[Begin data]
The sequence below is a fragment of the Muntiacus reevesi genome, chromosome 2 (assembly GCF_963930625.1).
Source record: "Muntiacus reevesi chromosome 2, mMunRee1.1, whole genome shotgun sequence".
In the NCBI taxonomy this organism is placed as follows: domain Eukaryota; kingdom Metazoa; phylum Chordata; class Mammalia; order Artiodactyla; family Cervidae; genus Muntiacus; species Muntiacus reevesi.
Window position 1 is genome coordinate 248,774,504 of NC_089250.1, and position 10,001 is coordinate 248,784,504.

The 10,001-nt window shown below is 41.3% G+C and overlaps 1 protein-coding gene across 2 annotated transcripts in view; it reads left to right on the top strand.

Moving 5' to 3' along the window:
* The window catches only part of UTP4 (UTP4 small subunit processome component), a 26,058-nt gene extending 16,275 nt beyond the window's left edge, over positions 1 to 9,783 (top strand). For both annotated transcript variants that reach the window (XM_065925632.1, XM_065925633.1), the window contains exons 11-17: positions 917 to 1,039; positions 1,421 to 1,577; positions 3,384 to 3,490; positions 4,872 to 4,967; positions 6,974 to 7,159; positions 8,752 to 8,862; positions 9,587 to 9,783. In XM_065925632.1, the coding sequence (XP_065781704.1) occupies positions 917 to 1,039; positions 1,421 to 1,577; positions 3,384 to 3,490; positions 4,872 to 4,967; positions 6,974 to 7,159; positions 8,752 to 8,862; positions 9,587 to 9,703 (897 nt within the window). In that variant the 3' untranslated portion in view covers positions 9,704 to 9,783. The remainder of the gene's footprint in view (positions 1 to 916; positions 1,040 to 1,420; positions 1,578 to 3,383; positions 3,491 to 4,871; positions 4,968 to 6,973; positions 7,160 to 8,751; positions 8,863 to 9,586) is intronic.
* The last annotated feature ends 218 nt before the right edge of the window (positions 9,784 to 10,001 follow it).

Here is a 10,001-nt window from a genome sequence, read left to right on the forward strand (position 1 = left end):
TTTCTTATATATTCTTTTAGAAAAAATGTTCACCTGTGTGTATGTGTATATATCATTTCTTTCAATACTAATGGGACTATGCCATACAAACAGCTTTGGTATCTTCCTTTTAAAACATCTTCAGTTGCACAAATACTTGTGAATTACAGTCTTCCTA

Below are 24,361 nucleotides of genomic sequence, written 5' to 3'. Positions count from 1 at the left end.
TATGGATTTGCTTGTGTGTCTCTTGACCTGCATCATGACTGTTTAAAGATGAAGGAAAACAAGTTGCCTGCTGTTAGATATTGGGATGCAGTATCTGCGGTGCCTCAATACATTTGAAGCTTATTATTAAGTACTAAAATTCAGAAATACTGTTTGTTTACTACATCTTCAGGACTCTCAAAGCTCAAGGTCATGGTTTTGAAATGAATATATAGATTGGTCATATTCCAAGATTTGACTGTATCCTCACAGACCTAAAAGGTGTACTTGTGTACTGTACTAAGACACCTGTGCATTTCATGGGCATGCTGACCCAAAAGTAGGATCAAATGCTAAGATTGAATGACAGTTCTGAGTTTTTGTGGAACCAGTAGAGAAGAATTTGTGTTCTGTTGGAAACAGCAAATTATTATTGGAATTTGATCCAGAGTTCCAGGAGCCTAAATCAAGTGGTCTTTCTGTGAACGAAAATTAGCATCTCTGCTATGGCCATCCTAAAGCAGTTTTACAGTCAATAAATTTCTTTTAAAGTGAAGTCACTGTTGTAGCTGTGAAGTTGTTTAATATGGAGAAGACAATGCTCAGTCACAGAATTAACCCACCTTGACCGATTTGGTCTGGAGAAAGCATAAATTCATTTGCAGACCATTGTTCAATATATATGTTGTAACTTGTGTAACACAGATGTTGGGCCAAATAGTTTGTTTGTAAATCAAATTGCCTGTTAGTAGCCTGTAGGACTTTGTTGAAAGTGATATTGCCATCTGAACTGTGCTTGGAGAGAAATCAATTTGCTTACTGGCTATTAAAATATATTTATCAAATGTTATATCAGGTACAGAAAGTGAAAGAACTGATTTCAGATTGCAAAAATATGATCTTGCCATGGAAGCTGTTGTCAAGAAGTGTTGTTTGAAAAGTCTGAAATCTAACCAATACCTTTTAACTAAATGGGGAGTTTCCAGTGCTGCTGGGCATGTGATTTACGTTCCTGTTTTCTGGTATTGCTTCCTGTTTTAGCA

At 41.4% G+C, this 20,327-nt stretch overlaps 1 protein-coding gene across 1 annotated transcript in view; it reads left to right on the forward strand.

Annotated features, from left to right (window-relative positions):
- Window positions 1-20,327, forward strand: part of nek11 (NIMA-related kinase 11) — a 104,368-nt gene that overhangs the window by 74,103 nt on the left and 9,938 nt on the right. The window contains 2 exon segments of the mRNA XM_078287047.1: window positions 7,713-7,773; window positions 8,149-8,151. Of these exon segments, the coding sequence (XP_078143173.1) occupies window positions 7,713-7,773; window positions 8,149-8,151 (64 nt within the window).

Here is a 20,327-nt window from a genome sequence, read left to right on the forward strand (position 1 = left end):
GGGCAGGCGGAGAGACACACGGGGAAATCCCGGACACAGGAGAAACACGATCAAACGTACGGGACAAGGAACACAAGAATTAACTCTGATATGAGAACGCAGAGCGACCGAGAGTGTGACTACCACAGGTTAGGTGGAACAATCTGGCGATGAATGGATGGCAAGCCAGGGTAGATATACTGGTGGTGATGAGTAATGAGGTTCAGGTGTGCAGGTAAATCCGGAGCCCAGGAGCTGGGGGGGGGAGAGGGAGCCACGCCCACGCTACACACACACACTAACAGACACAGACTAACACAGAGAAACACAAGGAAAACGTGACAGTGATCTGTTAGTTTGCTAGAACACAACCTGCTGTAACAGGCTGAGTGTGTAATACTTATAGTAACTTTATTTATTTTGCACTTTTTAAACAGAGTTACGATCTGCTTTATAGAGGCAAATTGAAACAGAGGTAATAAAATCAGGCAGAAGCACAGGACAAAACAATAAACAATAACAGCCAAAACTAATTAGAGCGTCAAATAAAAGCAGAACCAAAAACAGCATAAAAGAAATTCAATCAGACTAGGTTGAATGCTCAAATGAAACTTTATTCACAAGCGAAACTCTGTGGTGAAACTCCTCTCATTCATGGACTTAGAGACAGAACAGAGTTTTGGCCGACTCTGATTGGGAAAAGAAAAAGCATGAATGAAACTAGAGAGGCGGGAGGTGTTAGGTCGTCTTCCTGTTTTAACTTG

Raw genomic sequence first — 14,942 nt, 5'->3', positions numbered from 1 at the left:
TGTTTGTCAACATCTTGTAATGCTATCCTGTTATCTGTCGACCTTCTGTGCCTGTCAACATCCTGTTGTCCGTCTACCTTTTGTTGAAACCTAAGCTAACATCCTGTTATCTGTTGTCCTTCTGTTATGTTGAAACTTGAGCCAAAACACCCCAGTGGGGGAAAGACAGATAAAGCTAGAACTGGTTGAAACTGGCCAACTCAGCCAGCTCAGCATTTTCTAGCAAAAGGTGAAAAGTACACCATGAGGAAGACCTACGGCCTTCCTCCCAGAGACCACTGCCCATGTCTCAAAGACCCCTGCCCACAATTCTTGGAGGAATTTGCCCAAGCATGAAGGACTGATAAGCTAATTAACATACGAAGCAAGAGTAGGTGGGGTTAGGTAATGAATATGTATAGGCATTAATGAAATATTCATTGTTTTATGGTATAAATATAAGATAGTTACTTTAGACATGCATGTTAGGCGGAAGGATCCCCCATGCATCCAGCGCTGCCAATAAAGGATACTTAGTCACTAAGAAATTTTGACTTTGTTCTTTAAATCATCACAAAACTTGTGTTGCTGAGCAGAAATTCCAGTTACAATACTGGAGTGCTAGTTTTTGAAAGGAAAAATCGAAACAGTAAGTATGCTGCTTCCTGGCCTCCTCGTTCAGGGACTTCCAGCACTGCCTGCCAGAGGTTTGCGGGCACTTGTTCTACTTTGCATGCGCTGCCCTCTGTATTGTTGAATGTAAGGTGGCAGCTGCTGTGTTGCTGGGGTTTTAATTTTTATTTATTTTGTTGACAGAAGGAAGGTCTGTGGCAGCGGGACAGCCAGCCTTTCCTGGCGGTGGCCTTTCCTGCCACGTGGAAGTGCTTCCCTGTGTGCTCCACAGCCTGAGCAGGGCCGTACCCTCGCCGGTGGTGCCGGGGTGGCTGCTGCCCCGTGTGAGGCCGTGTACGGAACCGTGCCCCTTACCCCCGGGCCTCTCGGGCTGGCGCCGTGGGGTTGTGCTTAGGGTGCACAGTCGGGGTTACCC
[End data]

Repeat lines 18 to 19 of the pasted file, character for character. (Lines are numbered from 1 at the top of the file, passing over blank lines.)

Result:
Raw genomic sequence first — 14,942 nt, 5'->3', positions numbered from 1 at the left:
TGTTTGTCAACATCTTGTAATGCTATCCTGTTATCTGTCGACCTTCTGTGCCTGTCAACATCCTGTTGTCCGTCTACCTTTTGTTGAAACCTAAGCTAACATCCTGTTATCTGTTGTCCTTCTGTTATGTTGAAACTTGAGCCAAAACACCCCAGTGGGGGAAAGACAGATAAAGCTAGAACTGGTTGAAACTGGCCAACTCAGCCAGCTCAGCATTTTCTAGCAAAAGGTGAAAAGTACACCATGAGGAAGACCTACGGCCTTCCTCCCAGAGACCACTGCCCATGTCTCAAAGACCCCTGCCCACAATTCTTGGAGGAATTTGCCCAAGCATGAAGGACTGATAAGCTAATTAACATACGAAGCAAGAGTAGGTGGGGTTAGGTAATGAATATGTATAGGCATTAATGAAATATTCATTGTTTTATGGTATAAATATAAGATAGTTACTTTAGACATGCATGTTAGGCGGAAGGATCCCCCATGCATCCAGCGCTGCCAATAAAGGATACTTAGTCACTAAGAAATTTTGACTTTGTTCTTTAAATCATCACAAAACTTGTGTTGCTGAGCAGAAATTCCAGTTACAATACTGGAGTGCTAGTTTTTGAAAGGAAAAATCGAAACAGTAAGTATGCTGCTTCCTGGCCTCCTCGTTCAGGGACTTCCAGCACTGCCTGCCAGAGGTTTGCGGGCACTTGTTCTACTTTGCATGCGCTGCCCTCTGTATTGTTGAATGTAAGGTGGCAGCTGCTGTGTTGCTGGGGTTTTAATTTTTATTTATTTTGTTGACAGAAGGAAGGTCTGTGGCAGCGGGACAGCCAGCCTTTCCTGGCGGTGGCCTTTCCTGCCACGTGGAAGTGCTTCCCTGTGTGCTCCACAGCCTGAGCAGGGCCGTACCCTCGCCGGTGGTGCCGGGGTGGCTGCTGCCCCGTGTGAGGCCGTGTACGGAACCGTGCCCCTTACCCCCGGGCCTCTCGGGCTGGCGCCGTGGGGTTGTGCTTAGGGTGCACAGTCGGGGTTACCC